An interesting title for this story I read in the Times this morning. The acquisition of my current employer (Aspen Systems) by Lockheed-Martin falls right in the area the story discusses (acquisitions of $100 million or more). The buyout is scheduled to close shortly, so I expect to find out soon enough what Lockheed’s plans are for us.
The idea of M & A activity not always creating additional value has been around for awhile. I remember reading stories like this in magazines like The Economist five or six years ago in the middle of the Internet bubble. I’ve only been working full-time for nine years or so, but I’m sure questioning the value of mergers stretches back far before my time.
Since news of the buyout came to us, I’ve been wondering what Lockheed sees in Aspen that they want. Our annual revenue is a tiny fraction of Lockheed’s. As far as I can tell, the thing about Aspen that Lockheed most wanted was the subject-matter expertise. A lot of the civilian agencies we do work for have essentially outsourced certain government offices to Aspen so we can act on their behalf. So while we aren’t an outsourcing power like IBM or EDS, we do occupy a similar niche.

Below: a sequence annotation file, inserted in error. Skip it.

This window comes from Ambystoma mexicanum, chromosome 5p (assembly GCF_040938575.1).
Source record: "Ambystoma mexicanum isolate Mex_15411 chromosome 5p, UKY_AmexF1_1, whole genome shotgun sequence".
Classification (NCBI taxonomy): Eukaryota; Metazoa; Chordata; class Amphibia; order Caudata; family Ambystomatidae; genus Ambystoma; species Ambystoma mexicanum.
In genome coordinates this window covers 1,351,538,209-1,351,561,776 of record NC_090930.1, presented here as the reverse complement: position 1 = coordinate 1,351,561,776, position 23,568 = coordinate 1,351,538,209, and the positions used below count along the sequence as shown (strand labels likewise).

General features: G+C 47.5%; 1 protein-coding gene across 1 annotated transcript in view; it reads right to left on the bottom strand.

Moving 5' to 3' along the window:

I think Aspen gets plenty out of being bought Lockheed. The first thing is deep pockets. Even more important than the deep pockets is superior processes. We just achieved CMMI level 2 last month, while parts of Lockheed have been at levels 3 through 5 for years. Only time will tell if we help push the LMT stock symbol up.